3D mapping of the Naracoorte Caves. Credit: Matthew King LinkedIn
A group of students from the University of Adelaide have built a 3D scan of the Naracoorte Caves using a “robot spider”.
The project called CaveX saw the group create 15 iterations of the model before settling on a final design on a set of six legs, to prevent damage to the caves’ surface and enable it to traverse uneven terrain with a variety of different gaits.
Naracoorte Caves, located in South Australia’s southeast is a UNESCO World Heritage Site and national park home to stalactites, stalagmites and prehistoric fossils.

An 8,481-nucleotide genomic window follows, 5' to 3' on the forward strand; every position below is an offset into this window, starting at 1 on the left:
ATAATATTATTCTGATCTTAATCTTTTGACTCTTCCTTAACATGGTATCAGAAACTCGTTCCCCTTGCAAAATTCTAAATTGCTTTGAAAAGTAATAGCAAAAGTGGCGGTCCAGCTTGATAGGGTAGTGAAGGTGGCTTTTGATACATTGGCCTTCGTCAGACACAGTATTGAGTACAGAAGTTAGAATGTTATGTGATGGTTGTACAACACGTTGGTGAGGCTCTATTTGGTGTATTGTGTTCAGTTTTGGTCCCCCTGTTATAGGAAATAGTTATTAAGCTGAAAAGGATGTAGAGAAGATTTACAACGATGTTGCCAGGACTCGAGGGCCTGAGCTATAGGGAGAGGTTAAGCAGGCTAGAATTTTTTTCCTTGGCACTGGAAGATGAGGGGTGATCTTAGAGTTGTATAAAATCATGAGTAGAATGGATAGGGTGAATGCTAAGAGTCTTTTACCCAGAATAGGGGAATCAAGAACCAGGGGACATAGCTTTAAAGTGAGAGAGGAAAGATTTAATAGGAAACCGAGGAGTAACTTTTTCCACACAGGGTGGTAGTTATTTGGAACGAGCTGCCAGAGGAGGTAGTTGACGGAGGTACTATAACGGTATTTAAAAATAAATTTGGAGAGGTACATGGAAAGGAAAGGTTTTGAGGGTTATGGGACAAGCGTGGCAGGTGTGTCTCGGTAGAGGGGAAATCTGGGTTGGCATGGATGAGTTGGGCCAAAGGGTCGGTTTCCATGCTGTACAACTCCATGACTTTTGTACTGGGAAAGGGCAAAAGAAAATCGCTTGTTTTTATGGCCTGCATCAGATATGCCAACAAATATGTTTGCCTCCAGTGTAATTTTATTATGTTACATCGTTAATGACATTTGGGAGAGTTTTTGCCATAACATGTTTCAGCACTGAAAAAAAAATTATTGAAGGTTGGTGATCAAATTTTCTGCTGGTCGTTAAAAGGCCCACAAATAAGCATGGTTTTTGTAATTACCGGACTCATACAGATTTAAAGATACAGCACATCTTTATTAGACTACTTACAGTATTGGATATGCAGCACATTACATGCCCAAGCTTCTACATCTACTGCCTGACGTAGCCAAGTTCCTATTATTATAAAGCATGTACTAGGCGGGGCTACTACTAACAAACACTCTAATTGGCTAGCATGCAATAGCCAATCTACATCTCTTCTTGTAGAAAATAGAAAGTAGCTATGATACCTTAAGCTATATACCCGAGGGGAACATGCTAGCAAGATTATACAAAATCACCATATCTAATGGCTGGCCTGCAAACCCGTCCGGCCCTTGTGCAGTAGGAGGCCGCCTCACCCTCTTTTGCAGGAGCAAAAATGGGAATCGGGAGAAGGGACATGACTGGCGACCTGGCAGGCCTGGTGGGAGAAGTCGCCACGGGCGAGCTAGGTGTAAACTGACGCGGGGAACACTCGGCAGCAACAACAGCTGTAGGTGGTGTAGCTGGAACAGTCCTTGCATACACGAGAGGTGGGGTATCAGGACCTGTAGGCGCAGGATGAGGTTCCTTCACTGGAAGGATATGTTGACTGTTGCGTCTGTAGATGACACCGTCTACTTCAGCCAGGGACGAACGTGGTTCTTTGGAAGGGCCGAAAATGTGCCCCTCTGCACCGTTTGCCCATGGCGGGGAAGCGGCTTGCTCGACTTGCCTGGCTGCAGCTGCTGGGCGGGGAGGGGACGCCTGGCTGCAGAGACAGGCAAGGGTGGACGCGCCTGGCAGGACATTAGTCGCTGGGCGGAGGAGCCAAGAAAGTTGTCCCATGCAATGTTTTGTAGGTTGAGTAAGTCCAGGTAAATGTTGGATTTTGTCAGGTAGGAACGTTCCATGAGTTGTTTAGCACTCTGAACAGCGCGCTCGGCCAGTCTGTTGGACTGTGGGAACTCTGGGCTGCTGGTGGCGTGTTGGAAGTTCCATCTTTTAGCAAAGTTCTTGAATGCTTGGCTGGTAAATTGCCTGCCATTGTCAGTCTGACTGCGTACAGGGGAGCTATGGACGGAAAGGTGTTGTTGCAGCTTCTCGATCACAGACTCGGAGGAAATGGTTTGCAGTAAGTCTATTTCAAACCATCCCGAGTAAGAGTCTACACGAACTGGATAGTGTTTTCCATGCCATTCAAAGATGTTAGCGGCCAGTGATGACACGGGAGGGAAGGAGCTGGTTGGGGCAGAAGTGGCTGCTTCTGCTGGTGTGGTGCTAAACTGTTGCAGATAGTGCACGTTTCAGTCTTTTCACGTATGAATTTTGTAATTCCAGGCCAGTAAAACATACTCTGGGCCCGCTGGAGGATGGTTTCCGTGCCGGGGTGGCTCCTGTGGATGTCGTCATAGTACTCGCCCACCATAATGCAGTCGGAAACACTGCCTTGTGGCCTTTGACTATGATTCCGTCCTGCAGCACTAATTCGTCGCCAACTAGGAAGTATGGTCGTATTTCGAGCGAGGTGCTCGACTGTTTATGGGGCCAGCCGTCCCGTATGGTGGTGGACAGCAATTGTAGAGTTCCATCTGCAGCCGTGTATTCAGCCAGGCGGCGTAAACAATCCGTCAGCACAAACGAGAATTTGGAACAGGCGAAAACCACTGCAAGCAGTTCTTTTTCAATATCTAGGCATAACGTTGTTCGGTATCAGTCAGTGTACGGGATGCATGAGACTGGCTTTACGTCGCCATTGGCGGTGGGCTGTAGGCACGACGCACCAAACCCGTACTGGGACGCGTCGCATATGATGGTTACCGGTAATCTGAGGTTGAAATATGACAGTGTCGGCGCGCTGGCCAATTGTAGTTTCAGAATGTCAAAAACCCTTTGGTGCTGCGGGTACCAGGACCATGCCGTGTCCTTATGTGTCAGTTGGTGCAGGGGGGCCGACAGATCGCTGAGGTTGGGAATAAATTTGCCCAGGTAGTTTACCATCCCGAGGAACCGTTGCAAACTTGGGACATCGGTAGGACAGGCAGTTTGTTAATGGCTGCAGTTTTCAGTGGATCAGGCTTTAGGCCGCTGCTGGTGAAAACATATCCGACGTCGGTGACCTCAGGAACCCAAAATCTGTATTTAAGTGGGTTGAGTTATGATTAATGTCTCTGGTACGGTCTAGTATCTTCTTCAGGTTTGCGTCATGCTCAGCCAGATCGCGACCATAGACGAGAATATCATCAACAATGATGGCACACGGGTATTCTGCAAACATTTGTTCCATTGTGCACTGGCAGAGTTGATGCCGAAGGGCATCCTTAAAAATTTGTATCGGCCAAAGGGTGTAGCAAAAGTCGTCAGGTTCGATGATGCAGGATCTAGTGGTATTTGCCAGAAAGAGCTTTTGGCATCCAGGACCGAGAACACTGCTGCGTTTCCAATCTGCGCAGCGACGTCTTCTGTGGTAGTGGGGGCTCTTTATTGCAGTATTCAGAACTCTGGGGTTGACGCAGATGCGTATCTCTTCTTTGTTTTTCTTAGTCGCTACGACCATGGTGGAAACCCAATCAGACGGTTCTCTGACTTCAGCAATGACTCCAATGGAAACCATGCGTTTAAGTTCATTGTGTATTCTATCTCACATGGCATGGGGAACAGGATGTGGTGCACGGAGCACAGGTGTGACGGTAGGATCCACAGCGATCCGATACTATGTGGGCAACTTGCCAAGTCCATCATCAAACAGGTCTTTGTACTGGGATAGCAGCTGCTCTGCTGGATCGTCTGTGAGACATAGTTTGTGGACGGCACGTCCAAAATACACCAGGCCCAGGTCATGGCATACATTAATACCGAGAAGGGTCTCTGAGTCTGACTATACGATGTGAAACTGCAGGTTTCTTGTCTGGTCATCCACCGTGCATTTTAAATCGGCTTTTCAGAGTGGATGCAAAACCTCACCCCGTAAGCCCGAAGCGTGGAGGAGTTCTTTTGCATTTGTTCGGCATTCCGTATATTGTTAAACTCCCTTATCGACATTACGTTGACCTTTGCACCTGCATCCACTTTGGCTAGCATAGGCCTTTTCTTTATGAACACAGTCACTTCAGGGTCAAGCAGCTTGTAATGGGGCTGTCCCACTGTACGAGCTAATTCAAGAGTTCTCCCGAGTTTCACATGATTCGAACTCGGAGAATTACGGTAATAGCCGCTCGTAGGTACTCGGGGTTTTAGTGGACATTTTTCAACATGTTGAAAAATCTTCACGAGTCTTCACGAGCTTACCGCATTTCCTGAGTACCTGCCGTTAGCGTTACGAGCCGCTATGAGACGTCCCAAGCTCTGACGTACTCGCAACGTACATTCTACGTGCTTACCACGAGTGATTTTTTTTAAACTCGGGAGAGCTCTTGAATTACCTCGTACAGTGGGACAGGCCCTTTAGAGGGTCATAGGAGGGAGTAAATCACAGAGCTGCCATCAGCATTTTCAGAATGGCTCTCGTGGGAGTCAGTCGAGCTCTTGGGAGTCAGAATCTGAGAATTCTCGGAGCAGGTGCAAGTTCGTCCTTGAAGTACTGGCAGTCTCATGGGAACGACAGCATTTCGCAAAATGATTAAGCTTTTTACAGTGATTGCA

The students hope the robot will help them find new cave entrances where they will unearth new fossil deposits.
“We’re looking at the cave surface to find new cave entrances which will hopefully lead to new fossil deposits. That will help us enhance the range of knowledge on the fossils that are here.”
– Craig Williams, one of the PhD students who worked on the project, speaking to ABC Australia.
The students hope a new generation of students will advance the prototype’s capabilities by using new technologies like computer vision AI.
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Read More:“Robot Spider” Used To Map 3D Imaging Of The Naracoorte Caves